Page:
SPACs, or special-purpose acquisition companies, are on a tear. SPACs raised billions of dollars in 2020 and they are pursuing acquisitions (also known as de-SPAC transactions). There is tremendous excitement about how SPACs can be used to accelerate a private business’s path toward accessing capital and becoming a public company. This all means that more SPACs are on the way.
With the increased availability of SPACs as potential merger partners, insurance, reinsurance and insurtech companies are including SPACs in their strategic planning. Also, financial sponsors and other insurance industry participants are exploring SPACs as vehicles for raising capital and acquiring insurance industry businesses.
SPACs have a structure that is driven largely by U.S. securities laws and markets. They are formed and sell common stock and warrants in an IPO, before they have targeted any specific acquisition. That means the prospectus focuses on the background and capabilities of the sponsor and the management team, and discusses the plan for a proposed acquisition. The proceeds of the offering are held in escrow for the future acquisition or to redeem shares of stockholders that elect to receive back cash instead of maintaining an investment in the SPAC post-acquisition.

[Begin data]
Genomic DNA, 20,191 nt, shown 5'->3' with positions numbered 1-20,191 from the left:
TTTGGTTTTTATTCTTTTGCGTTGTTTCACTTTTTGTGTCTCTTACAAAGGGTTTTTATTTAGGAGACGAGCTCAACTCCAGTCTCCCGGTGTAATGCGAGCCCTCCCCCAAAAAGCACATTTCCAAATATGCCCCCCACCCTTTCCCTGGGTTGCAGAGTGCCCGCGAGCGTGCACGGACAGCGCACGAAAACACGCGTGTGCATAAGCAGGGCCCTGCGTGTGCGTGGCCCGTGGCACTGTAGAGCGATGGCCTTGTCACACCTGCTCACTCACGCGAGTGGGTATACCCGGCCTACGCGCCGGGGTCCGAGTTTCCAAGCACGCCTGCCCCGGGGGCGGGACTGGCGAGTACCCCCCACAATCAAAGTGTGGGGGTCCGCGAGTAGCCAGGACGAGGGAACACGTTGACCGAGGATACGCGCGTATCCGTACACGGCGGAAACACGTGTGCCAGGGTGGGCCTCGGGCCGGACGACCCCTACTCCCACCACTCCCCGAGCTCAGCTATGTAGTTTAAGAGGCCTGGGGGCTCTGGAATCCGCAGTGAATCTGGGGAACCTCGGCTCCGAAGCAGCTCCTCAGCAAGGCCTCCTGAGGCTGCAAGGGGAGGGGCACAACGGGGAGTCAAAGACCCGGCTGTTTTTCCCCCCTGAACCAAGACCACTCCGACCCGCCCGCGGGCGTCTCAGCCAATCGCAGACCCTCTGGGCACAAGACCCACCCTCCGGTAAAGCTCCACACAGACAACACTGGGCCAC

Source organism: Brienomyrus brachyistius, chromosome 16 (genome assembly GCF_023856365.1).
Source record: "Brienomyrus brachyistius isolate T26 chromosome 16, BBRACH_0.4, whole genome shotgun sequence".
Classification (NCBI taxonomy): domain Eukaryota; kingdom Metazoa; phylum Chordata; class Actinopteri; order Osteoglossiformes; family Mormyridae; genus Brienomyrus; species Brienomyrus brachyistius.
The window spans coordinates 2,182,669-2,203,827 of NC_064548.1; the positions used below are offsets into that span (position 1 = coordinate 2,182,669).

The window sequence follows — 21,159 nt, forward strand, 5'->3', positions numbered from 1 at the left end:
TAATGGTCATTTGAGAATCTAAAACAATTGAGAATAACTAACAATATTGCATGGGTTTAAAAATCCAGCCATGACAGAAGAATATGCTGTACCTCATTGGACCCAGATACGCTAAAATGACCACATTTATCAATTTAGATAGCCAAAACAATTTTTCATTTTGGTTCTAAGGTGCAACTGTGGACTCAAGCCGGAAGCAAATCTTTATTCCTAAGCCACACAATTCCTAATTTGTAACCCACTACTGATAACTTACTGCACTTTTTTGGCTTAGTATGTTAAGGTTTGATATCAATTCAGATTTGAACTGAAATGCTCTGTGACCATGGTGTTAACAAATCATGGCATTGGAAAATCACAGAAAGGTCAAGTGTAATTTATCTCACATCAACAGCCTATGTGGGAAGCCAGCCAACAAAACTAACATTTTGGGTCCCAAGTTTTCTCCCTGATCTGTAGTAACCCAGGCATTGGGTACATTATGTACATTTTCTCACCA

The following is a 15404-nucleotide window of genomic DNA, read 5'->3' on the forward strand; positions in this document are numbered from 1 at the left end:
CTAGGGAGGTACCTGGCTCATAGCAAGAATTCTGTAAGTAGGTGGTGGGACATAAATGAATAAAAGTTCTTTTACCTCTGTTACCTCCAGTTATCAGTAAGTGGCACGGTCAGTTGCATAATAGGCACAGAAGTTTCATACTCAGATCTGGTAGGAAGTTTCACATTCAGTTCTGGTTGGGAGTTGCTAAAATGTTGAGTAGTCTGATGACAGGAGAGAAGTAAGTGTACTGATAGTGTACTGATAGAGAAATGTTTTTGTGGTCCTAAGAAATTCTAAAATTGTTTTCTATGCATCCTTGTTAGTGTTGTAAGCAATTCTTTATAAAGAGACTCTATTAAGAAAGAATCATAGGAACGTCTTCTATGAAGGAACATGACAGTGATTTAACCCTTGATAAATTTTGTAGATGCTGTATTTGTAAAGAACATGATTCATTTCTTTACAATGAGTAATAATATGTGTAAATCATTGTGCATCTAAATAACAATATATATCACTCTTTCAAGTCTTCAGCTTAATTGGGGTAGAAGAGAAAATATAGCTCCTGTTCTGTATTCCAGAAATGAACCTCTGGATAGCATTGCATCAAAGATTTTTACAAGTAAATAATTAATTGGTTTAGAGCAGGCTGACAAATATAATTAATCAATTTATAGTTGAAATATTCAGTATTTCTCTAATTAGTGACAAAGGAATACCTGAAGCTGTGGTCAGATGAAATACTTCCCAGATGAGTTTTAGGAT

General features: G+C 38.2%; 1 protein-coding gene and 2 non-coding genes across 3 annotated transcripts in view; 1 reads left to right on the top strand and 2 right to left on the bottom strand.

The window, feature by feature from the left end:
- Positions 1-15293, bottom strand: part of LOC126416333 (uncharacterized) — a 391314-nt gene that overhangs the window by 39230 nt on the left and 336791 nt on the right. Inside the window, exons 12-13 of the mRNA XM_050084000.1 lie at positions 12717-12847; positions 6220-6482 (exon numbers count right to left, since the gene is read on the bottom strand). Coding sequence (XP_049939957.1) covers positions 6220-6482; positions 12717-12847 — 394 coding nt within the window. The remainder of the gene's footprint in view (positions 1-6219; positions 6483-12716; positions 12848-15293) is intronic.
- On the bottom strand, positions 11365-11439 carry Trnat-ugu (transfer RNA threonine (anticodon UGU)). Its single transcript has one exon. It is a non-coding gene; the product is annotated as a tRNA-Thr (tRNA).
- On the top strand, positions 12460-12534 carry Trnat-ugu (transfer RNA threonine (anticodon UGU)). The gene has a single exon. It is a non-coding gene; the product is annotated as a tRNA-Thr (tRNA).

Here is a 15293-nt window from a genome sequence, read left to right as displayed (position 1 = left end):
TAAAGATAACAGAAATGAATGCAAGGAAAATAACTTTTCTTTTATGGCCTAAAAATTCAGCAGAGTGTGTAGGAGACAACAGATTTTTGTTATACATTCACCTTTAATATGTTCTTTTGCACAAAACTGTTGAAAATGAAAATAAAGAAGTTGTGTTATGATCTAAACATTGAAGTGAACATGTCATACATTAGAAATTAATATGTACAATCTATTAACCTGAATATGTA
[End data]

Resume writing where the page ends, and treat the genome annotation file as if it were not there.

A SPAC typically must identify, negotiate and consummate its de-SPAC transaction within 24 months of its IPO, subject to extension by the stockholders. This timeline can be challenging for some insurance industry transactions, such as acquisitions of—or mergers with—U.S. insurance companies or their holding companies.
A SPAC focused on potential investments in insurance or reinsurance companies will typically have a management team and board of directors that are experienced and well known in the industry. That can help facilitate resolving some of the regulatory approval issues encountered in acquiring an insurance company in the U.S.
In a de-SPAC transaction, if a SPAC or its affiliates will acquire direct or indirect control of 10% of more of the voting stock of an insurer, the transaction will require advance approval of the change of control by a state insurance regulator. Even if the insurer has no new (or perhaps fewer) 10% control persons, insurance regulators may assert authority to approve, or at least conduct prior review of, a merger or combination with a SPAC.